AT: In a sense, that is a logical response to the growth of digital connectivity and the rise of the Internet of Things. The problem is that this move significantly enlarges the scope of regulation envisioned by this bill. It’s also not likely workable. If every data-collecting device and service in our lives triggers this new compliance regime, one wonders how regulators will enforce it considering the sheer volume of activity we are talking about here.

CW: The bill places a heavy emphasis on disclosures at the time of data collection and the context of data collection. To what extent will this approach stifle secondary or innovative uses of data?

AT: The bill essentially reverses the burden of proof regarding many current data collection practices and moves us toward a “guilty until proven innocent” sort of standard (similar to the approach used in Europe). In particular, there’s a great deal of vague language found throughout the proposal about what is “not reasonable in light of context.” The ambiguity about that term alone could trigger an avalanche of legal activity and enforcement nightmares. In turn, that could greatly limit innovative secondary uses of data and prevent serendipitous data discovery.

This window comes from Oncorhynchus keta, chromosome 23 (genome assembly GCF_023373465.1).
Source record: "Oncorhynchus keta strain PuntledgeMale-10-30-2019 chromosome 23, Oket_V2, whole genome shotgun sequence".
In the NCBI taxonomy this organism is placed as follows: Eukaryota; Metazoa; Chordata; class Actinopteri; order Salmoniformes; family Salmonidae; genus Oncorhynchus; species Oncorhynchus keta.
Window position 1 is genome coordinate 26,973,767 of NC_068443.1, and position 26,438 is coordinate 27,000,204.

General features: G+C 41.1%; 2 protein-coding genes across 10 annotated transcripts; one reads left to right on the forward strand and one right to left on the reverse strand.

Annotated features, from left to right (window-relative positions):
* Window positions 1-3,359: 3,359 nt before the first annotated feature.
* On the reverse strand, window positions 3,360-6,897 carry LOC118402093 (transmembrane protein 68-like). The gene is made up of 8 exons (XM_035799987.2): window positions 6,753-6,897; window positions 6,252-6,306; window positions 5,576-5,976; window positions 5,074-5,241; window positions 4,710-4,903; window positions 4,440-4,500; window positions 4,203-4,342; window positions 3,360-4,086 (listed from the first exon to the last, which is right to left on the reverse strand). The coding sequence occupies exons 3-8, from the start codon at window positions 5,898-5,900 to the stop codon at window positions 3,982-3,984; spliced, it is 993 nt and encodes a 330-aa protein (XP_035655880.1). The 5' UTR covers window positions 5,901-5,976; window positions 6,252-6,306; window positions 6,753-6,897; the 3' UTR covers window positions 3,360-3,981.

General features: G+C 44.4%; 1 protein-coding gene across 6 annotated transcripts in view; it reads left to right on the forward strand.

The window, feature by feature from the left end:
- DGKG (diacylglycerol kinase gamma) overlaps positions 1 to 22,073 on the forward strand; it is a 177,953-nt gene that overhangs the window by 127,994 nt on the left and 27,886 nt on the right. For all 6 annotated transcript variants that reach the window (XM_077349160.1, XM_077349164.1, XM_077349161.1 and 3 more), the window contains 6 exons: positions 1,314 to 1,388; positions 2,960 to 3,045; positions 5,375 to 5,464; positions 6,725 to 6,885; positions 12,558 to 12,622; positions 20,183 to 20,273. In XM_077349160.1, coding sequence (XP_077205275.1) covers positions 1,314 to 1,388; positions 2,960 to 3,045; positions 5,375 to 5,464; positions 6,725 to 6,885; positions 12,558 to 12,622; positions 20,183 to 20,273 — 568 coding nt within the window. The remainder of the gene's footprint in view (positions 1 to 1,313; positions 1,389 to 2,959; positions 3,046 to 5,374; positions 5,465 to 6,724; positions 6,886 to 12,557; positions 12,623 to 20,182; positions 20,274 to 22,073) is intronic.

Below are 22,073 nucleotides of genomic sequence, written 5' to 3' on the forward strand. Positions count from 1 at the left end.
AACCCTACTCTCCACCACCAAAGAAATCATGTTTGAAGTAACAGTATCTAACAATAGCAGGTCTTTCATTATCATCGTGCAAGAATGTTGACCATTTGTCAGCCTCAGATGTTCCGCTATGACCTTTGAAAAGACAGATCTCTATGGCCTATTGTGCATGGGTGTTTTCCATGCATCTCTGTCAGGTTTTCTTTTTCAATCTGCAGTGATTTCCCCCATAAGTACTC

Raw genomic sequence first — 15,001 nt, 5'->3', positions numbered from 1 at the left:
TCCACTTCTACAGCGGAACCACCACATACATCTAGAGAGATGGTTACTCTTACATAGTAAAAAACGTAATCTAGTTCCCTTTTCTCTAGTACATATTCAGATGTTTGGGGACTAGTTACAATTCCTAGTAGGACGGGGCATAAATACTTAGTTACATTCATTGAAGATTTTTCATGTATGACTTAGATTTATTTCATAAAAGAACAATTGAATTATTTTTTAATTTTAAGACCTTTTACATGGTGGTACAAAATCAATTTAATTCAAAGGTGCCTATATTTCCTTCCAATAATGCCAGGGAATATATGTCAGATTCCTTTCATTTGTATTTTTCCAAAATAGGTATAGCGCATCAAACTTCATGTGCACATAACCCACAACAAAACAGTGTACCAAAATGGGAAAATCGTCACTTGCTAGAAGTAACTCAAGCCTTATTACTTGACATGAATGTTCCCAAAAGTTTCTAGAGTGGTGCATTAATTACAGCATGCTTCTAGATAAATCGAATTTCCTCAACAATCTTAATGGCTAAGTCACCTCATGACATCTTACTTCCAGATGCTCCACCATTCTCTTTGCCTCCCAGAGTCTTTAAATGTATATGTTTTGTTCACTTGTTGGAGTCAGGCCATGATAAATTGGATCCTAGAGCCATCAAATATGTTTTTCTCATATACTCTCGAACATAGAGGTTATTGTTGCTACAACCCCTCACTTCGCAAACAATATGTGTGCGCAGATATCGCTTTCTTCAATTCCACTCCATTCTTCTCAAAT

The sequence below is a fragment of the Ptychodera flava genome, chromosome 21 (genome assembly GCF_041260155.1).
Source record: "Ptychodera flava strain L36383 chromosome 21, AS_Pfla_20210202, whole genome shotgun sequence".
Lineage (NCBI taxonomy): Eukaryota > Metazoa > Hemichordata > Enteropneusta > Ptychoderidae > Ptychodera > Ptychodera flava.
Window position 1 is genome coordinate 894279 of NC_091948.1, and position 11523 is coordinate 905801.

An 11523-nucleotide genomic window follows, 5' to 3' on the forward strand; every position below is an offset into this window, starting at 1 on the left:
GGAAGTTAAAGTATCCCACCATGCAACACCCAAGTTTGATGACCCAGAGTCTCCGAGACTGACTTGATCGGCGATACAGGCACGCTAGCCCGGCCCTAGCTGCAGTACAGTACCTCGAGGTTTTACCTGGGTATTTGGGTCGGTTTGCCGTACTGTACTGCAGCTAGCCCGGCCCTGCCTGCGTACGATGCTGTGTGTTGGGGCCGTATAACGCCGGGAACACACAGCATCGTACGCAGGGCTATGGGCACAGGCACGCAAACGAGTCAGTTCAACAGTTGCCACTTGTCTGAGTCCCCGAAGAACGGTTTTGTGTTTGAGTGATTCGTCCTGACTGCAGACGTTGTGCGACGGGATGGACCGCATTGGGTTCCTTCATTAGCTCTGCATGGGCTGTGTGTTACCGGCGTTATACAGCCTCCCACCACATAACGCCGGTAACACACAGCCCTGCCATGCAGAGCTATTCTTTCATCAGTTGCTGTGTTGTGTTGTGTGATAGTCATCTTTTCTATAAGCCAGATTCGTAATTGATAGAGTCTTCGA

CW: Should the bill distinguish between first-party and third-party data collection?

AT: There are good reasons to distinguish between first-party and third-party data collection and to ensure that the latter receives more scrutiny and greater care. On the other hand, third-party data collection isn’t some sort of nefarious business practice. It can benefit consumers just as much as first-party data collection practices by offering more personalized services or cross-subsidizing services to help keep price low, or even at zero.